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South Africa wildlife II

This post is part of my occasional series of photoblog posts about the wildlife and nature I see while living in South Africa.

Whale photography isn’t easy. Even though whales are huge, they don’t typically come close to shore, and they don’t often reveal more than a small glimpse of their bodies above the water. The best time of year for whale-watching in South Africa is around September-October, when the Southern Right Whales come into False Bay (the large bay to the east of the Cape Peninsula) to calve in the safe, shallow waters. But, even then, and even with a decent zoom lens, your best photos will likely look like this:
southern right whale
Yay – it’s a mummy and baby whale! (Yeah, you’ll have to take my word for that…)

They sometimes leap out of the water, but, by the time you have the camera ready, they’ve gone again. Even if they come ridiculously close, like this, you’ll have an amazing experience, but your photos will just show a dark grey blob in the water:
southern right whale
Is it a whale? A submarine? Driftwood?

You can see my first season’s attempt at whale photos in my previous post, but last year (our second whale season) we got very lucky with some very close-up views of the baby whales.

I could claim that these photos show a parent and baby, but I have no idea if that’s the case. Still, this is a baby whale tail:
southern right whale
…and this is a definitely a spouting blowhole!
southern right whale

Then we went for lunch, and somehow snagged an upstairs open-air seaview table, so I had a great vantage point when one of the babies started playing, leaping out of the water over and over again! As the photos don’t give the full effect, I’ve also assembled a couple of my photo sequences into looped animations for you, so you can get a better idea of the exciting whale-watching experience:

southern right whale animation
Baby whale animation

southern right whale

southern right whale

It looks a bit like an orca (killer whale) with that black and white colouring, doesn’t it? (Which is topical, as I’m just putting the finishing touches on my orca crochet design – it’s really nice to have some real-life whale experience to inspire me!)

southern right whale animation

The orca resemblance ends with the colouring – the Southern Right Whale is more than twice the size of a killer whale, at an unimaginable 15m/50ft long! In fact, these babies I’ve shown you are already about the size of adult orcas when they are born…

A little Southern Right Whale trivia: this giant of the sea is a baleen whale; it has baleen plates instead of teeth, and feeds by filtering seawater through the plates, trapping thousands of tiny krill inside its mouth.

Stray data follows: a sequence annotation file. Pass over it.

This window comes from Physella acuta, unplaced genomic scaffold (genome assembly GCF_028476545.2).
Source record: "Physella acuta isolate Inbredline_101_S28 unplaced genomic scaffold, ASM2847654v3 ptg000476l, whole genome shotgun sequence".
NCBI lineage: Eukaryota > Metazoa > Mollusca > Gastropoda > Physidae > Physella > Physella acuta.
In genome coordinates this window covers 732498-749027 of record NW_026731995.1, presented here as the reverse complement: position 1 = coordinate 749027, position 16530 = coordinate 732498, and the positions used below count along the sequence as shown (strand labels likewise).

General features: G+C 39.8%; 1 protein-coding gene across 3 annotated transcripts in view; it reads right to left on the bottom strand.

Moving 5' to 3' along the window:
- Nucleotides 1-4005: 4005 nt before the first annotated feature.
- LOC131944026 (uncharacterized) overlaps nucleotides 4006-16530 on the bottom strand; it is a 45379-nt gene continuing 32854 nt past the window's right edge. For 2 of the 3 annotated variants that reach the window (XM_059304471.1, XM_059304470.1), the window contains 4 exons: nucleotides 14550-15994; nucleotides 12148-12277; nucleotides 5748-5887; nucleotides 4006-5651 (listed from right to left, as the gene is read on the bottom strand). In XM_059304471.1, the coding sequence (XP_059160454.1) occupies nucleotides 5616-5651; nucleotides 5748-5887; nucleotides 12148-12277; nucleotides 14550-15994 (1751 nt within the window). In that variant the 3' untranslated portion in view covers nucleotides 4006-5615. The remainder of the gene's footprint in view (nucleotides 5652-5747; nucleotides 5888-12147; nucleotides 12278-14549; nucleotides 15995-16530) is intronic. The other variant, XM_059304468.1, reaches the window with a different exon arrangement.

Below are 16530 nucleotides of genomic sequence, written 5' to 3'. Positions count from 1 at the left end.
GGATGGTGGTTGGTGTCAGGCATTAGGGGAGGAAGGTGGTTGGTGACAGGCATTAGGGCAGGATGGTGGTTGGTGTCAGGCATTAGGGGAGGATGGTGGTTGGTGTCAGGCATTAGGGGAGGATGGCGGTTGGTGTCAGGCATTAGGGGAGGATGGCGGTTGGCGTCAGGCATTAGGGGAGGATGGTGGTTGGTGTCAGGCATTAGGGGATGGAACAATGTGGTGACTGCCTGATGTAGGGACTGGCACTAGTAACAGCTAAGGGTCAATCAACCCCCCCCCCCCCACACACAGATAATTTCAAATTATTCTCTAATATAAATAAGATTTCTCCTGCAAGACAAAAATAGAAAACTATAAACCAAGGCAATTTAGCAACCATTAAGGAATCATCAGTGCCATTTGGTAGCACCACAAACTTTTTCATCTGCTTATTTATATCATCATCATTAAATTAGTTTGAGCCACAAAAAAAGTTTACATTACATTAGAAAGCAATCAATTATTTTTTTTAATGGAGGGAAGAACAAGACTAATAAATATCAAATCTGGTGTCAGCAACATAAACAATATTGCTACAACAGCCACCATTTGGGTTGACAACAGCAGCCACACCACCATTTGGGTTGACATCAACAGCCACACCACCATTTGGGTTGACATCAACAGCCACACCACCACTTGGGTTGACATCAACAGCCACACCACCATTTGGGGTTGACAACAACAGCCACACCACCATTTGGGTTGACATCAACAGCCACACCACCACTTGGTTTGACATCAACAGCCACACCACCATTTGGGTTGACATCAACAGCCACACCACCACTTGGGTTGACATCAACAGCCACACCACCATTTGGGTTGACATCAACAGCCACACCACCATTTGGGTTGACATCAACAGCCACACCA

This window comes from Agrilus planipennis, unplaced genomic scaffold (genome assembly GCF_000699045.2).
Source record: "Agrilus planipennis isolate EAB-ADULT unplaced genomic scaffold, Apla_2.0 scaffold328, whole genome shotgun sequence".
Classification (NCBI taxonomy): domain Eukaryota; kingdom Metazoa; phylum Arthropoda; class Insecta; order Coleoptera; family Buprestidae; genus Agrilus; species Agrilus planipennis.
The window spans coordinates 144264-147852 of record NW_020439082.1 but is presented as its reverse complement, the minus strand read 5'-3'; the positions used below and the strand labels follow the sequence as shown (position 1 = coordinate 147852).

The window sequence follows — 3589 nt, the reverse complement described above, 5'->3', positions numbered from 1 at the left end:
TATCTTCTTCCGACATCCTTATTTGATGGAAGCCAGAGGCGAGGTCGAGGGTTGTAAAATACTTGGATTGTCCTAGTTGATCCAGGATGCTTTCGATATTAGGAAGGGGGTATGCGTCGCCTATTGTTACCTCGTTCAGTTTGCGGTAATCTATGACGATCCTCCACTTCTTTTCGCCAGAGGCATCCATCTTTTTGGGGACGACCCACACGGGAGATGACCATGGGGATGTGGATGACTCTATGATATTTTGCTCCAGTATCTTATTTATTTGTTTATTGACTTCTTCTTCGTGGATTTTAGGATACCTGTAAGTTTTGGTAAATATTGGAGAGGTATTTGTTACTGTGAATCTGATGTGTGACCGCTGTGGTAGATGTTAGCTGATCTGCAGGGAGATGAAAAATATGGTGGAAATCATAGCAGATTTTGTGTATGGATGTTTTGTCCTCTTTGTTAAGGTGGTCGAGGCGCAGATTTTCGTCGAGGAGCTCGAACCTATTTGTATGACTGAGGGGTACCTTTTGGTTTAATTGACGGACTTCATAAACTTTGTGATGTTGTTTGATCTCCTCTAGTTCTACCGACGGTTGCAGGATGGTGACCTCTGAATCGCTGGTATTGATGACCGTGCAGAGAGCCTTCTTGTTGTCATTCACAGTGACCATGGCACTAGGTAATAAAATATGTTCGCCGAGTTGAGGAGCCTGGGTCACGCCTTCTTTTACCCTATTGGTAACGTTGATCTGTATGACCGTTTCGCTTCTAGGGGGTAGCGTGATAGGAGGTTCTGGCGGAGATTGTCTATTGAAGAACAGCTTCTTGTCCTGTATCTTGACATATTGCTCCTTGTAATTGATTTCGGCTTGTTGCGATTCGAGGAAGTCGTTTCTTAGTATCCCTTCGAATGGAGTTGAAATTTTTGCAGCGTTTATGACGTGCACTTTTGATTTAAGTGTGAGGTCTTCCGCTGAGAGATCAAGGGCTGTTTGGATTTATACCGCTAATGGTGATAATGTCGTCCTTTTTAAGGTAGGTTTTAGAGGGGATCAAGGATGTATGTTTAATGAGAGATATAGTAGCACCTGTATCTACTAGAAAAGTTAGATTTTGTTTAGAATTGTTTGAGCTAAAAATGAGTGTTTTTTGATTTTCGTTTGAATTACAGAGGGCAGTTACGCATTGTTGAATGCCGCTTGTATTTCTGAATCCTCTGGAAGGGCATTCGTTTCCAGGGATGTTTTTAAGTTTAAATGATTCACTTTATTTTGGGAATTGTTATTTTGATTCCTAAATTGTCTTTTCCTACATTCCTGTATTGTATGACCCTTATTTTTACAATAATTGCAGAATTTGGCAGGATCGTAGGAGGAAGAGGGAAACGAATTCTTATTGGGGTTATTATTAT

southern right whale

southern right whale

I don’t know if I’ll ever get better whale photos than these, but I’m looking forward to trying again this year when the next whale season comes around: even if my next photos are terrible, having the opportunity to see whales up close is something to look forward to every year. They’re so unbelievably huge, it’s hard to comprehend it, and seeing these graceful giants in their natural habitat is a real privilege.

I hope you’ve enjoyed this wildlife post! Please do leave me a comment if so – I do love to hear from you…


  1. Oh my word, June! Thank you so much for sharing these, they’re fabulous!

  2. Walden121 said

    Love this. I used to live in the Pacific Northwest and could go whale watching to see Orcas. In New York there isn’t anything close to that, so I enjoy seeing your pictures. It reminds me of times long ago.

    • Theresa said

      Not exactly ‘close’, but Bay of Fundy in the summer is a good spot to go whale watching.

  3. Alicia Brink said

    love seeing your pictures and reading your story about them. Thanks for taking the time to share with us.

  4. Theresa said

    You are so fortunate to be able to see these magnificent creatures….and get some amazing photos.

  5. Martha said

    Wow – This is wonderful. I really look forward to your wildlife blogs. They make me feel almost like I got to go to South Africa!

  6. Nature Crocheter said

    Love it… I wish I could be there, but your photos were great! Thank you for them. I bet you had a WONDERFUL time! 🙂 😀 ? <--- tell me if that HTML code works...<3

  7. Simone said

    I envy you! Seeing whales up close is every biologist’s dream. Great pics, but I’m sure nothing tops the real experience!

  8. I think your pictures and animations are great! It must be so much fun to watch the whales!

  9. Margo W said

    Great photos, love the animation. Thanks for sharing.

  10. AMAZING! Thanks so much for sharing! It must be wonderful to see these with your own eyes! I’m a little jealous, 😉 , not only your “own” chameleon, but lots of unique wildlife and whales! 🙂 LOVE IT!

  11. Chrisie said

    Beautiful June! It gave me shivers. 🙂 One of the things I want to do on the BC coast is try to go whale watching.

  12. Lindy said

    Really interesting, and amazing photography!
    Love, Lindy xx

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